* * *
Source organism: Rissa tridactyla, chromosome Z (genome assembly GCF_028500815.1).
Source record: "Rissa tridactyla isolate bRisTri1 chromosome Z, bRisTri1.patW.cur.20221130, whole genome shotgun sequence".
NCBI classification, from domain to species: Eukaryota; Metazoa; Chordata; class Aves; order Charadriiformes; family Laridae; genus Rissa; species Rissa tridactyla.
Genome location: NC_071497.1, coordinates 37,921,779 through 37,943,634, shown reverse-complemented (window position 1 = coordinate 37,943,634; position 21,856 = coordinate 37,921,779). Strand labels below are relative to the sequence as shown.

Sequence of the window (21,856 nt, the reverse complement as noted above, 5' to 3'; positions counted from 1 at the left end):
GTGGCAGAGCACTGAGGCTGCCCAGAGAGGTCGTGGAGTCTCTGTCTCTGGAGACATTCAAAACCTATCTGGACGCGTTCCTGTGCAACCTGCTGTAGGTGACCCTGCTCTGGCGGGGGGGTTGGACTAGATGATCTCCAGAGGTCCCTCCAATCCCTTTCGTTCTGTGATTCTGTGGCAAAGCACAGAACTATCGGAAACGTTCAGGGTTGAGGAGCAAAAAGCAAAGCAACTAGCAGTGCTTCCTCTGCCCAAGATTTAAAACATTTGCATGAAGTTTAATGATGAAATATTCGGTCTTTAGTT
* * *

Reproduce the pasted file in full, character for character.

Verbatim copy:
Source organism: Rissa tridactyla, chromosome Z (genome assembly GCF_028500815.1).
Source record: "Rissa tridactyla isolate bRisTri1 chromosome Z, bRisTri1.patW.cur.20221130, whole genome shotgun sequence".
NCBI classification, from domain to species: Eukaryota; Metazoa; Chordata; class Aves; order Charadriiformes; family Laridae; genus Rissa; species Rissa tridactyla.
Genome location: NC_071497.1, coordinates 37,921,779 through 37,943,634, shown reverse-complemented (window position 1 = coordinate 37,943,634; position 21,856 = coordinate 37,921,779). Strand labels below are relative to the sequence as shown.

Sequence of the window (21,856 nt, the reverse complement as noted above, 5' to 3'; positions counted from 1 at the left end):
GTGGCAGAGCACTGAGGCTGCCCAGAGAGGTCGTGGAGTCTCTGTCTCTGGAGACATTCAAAACCTATCTGGACGCGTTCCTGTGCAACCTGCTGTAGGTGACCCTGCTCTGGCGGGGGGGTTGGACTAGATGATCTCCAGAGGTCCCTCCAATCCCTTTCGTTCTGTGATTCTGTGGCAAAGCACAGAACTATCGGAAACGTTCAGGGTTGAGGAGCAAAAAGCAAAGCAACTAGCAGTGCTTCCTCTGCCCAAGATTTAAAACATTTGCATGAAGTTTAATGATGAAATATTCGGTCTTTAGTT